Drivers in the District, get ready to slow down or pay up.
DC Mayor Muriel Bowser’s 2023 budget proposal includes an extensive expansion of the city’s automated traffic enforcement system in 2023, according to the Washington Post. Part of the overhaul, which would start in October, includes 170 new speed cameras (there are currently 85). Even more new cameras would penalize drivers for infractions like blocking bike and bus lanes or running stop signs—the budget projects that the expansion will cost $9.4 million to achieve.
The increase in cameras comes as part of the mayor’s $10 million pledge last year, which would be devoted to road safety measures following a series of fatal crashes. According to the Post, nine people have died so far this year in traffic collisions—following 40 last year, the most in over two decades. Tragic collisions just this March include an older driver who lost control of his vehicle and plowed into diners on the patio outside Chevy Chase DC restaurant the Parthenon, killing two women. A few days earlier, a young doctor was struck and killed by his own vehicle in Adams Morgan after an unidentified thief stole his car and sped off.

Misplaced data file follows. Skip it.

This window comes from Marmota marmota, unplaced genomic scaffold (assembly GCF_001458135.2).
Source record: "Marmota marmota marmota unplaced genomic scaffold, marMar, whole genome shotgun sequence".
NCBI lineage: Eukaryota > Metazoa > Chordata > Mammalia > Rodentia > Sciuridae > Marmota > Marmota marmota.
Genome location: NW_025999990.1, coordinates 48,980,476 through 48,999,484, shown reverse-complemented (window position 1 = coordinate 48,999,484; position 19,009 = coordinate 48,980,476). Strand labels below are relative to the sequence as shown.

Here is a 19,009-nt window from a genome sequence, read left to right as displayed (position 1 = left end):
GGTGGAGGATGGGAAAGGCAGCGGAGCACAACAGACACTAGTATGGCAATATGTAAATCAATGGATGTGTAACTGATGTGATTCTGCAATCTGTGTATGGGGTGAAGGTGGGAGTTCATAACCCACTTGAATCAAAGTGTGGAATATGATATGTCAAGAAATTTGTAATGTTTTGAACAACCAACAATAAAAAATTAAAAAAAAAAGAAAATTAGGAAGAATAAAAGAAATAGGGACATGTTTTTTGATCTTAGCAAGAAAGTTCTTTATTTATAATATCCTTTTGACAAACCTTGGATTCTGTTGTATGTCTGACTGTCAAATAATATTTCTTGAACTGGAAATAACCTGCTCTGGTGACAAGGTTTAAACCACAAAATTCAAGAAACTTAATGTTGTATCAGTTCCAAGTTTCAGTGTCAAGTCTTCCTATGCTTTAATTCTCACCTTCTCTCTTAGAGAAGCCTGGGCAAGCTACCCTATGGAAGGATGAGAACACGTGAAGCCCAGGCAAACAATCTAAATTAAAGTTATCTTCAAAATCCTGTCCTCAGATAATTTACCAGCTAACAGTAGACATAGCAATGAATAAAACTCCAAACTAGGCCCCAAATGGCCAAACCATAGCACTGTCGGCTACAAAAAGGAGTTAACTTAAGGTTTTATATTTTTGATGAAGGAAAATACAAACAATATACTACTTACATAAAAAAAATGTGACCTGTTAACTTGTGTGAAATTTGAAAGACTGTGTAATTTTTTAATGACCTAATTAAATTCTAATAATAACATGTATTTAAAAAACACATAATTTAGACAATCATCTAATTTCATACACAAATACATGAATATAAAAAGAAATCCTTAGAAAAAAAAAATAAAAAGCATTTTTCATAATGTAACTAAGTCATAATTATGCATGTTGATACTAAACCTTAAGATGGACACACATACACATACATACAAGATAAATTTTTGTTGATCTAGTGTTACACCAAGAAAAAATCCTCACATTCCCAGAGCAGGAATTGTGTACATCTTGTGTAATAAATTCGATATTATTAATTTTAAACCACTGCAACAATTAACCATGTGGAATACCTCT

Critics of the District’s automated traffic enforcement point to the cameras as a high and steady revenue stream. According to a AAA report, DC issued—but did not necessarily collect—$1 billion in traffic and parking tickets in the three year period from 2017 to 2019. Another study found that the District fines its residents more than any other city in the country—including for parking and traffic-related infractions—at a rate of $261 per resident. The revenue reportedly dipped in the past two years as residents drove around less in the pandemic, though cameras still netted $1.3 million in the 2020 fiscal year, according to NPR, which was the same as the year before.
Anna Spiegel covers the dining and drinking scene in her native DC. Prior to joining Washingtonian in 2010, she attended the French Culinary Institute and Columbia University’s MFA program in New York, and held various cooking and writing positions in NYC and in St. John, US Virgin Islands.